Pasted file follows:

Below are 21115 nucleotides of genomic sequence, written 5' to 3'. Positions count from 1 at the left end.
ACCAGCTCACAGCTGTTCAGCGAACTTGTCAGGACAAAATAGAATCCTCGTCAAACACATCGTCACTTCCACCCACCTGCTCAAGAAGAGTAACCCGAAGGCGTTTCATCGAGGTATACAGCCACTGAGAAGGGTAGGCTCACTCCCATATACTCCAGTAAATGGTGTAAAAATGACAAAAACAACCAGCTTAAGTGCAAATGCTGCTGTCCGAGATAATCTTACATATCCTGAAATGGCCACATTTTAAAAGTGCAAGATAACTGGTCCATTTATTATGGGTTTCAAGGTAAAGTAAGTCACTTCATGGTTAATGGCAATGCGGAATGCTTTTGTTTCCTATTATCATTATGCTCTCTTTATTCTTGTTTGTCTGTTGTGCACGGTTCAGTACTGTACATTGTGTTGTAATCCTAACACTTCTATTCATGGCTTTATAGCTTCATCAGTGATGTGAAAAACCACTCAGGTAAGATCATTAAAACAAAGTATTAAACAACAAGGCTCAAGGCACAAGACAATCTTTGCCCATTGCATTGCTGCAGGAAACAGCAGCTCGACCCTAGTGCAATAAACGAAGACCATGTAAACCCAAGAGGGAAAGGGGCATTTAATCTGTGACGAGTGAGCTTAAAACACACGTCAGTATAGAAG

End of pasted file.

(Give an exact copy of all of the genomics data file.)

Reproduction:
Below are 21115 nucleotides of genomic sequence, written 5' to 3'. Positions count from 1 at the left end.
ACCAGCTCACAGCTGTTCAGCGAACTTGTCAGGACAAAATAGAATCCTCGTCAAACACATCGTCACTTCCACCCACCTGCTCAAGAAGAGTAACCCGAAGGCGTTTCATCGAGGTATACAGCCACTGAGAAGGGTAGGCTCACTCCCATATACTCCAGTAAATGGTGTAAAAATGACAAAAACAACCAGCTTAAGTGCAAATGCTGCTGTCCGAGATAATCTTACATATCCTGAAATGGCCACATTTTAAAAGTGCAAGATAACTGGTCCATTTATTATGGGTTTCAAGGTAAAGTAAGTCACTTCATGGTTAATGGCAATGCGGAATGCTTTTGTTTCCTATTATCATTATGCTCTCTTTATTCTTGTTTGTCTGTTGTGCACGGTTCAGTACTGTACATTGTGTTGTAATCCTAACACTTCTATTCATGGCTTTATAGCTTCATCAGTGATGTGAAAAACCACTCAGGTAAGATCATTAAAACAAAGTATTAAACAACAAGGCTCAAGGCACAAGACAATCTTTGCCCATTGCATTGCTGCAGGAAACAGCAGCTCGACCCTAGTGCAATAAACGAAGACCATGTAAACCCAAGAGGGAAAGGGGCATTTAATCTGTGACGAGTGAGCTTAAAACACACGTCAGTATAGAAG